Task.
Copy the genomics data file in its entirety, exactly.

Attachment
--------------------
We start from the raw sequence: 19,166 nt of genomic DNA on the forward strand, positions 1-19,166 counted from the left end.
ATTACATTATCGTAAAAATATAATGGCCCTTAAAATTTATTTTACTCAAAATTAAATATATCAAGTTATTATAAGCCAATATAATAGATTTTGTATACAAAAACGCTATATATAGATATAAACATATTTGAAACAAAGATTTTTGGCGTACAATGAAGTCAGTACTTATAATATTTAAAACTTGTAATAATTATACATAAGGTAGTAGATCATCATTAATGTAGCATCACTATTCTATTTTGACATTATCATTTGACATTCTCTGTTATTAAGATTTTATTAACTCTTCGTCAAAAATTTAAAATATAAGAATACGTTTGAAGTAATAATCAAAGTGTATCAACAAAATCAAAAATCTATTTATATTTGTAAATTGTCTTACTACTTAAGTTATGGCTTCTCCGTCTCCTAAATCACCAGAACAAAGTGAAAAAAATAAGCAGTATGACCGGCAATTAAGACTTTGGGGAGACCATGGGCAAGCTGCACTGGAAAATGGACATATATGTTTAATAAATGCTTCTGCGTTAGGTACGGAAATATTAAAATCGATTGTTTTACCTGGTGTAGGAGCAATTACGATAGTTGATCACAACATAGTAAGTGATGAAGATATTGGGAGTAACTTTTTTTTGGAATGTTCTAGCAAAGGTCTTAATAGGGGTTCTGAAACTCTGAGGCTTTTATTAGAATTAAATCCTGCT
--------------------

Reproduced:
We start from the raw sequence: 19,166 nt of genomic DNA on the forward strand, positions 1-19,166 counted from the left end.
ATTACATTATCGTAAAAATATAATGGCCCTTAAAATTTATTTTACTCAAAATTAAATATATCAAGTTATTATAAGCCAATATAATAGATTTTGTATACAAAAACGCTATATATAGATATAAACATATTTGAAACAAAGATTTTTGGCGTACAATGAAGTCAGTACTTATAATATTTAAAACTTGTAATAATTATACATAAGGTAGTAGATCATCATTAATGTAGCATCACTATTCTATTTTGACATTATCATTTGACATTCTCTGTTATTAAGATTTTATTAACTCTTCGTCAAAAATTTAAAATATAAGAATACGTTTGAAGTAATAATCAAAGTGTATCAACAAAATCAAAAATCTATTTATATTTGTAAATTGTCTTACTACTTAAGTTATGGCTTCTCCGTCTCCTAAATCACCAGAACAAAGTGAAAAAAATAAGCAGTATGACCGGCAATTAAGACTTTGGGGAGACCATGGGCAAGCTGCACTGGAAAATGGACATATATGTTTAATAAATGCTTCTGCGTTAGGTACGGAAATATTAAAATCGATTGTTTTACCTGGTGTAGGAGCAATTACGATAGTTGATCACAACATAGTAAGTGATGAAGATATTGGGAGTAACTTTTTTTTGGAATGTTCTAGCAAAGGTCTTAATAGGGGTTCTGAAACTCTGAGGCTTTTATTAGAATTAAATCCTGCT